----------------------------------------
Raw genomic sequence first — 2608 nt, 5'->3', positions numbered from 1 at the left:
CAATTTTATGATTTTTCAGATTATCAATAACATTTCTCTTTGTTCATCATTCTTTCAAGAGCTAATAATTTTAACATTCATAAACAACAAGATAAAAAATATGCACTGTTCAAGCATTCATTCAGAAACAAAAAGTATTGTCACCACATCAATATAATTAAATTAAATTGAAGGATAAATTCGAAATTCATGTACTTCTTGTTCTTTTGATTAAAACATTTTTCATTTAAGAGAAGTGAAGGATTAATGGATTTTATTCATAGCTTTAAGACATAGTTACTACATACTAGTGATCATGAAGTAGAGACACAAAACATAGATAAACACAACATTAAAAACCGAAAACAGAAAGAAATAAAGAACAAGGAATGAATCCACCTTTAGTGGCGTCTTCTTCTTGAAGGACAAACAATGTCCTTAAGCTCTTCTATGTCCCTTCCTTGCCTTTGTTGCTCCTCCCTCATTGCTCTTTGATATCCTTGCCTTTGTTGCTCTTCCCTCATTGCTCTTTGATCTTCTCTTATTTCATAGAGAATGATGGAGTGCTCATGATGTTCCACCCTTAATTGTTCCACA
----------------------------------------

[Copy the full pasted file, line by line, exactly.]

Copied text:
Raw genomic sequence first — 2608 nt, 5'->3', positions numbered from 1 at the left:
CAATTTTATGATTTTTCAGATTATCAATAACATTTCTCTTTGTTCATCATTCTTTCAAGAGCTAATAATTTTAACATTCATAAACAACAAGATAAAAAATATGCACTGTTCAAGCATTCATTCAGAAACAAAAAGTATTGTCACCACATCAATATAATTAAATTAAATTGAAGGATAAATTCGAAATTCATGTACTTCTTGTTCTTTTGATTAAAACATTTTTCATTTAAGAGAAGTGAAGGATTAATGGATTTTATTCATAGCTTTAAGACATAGTTACTACATACTAGTGATCATGAAGTAGAGACACAAAACATAGATAAACACAACATTAAAAACCGAAAACAGAAAGAAATAAAGAACAAGGAATGAATCCACCTTTAGTGGCGTCTTCTTCTTGAAGGACAAACAATGTCCTTAAGCTCTTCTATGTCCCTTCCTTGCCTTTGTTGCTCCTCCCTCATTGCTCTTTGATATCCTTGCCTTTGTTGCTCTTCCCTCATTGCTCTTTGATCTTCTCTTATTTCATAGAGAATGATGGAGTGCTCATGATGTTCCACCCTTAATTGTTCCACA